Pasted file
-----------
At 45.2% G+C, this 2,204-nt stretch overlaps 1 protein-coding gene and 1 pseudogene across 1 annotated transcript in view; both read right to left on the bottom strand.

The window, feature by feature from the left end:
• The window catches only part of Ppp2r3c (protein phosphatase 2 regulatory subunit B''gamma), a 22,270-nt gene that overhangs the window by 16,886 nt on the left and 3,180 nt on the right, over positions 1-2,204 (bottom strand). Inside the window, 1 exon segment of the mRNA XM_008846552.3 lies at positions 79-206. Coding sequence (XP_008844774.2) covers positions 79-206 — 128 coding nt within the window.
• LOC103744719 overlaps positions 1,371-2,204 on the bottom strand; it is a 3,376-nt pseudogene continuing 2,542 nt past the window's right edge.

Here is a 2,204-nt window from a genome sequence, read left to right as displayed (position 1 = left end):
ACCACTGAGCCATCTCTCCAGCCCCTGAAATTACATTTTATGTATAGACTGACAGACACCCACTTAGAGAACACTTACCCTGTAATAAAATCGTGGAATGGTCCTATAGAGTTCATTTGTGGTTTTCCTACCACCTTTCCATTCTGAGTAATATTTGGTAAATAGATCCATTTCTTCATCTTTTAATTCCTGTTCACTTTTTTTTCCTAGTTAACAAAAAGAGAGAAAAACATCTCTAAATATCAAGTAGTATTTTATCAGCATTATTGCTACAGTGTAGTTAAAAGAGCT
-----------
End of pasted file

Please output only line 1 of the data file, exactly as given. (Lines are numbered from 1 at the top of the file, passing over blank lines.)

At 45.2% G+C, this 2,204-nt stretch overlaps 1 protein-coding gene and 1 pseudogene across 1 annotated transcript in view; both read right to left on the bottom strand.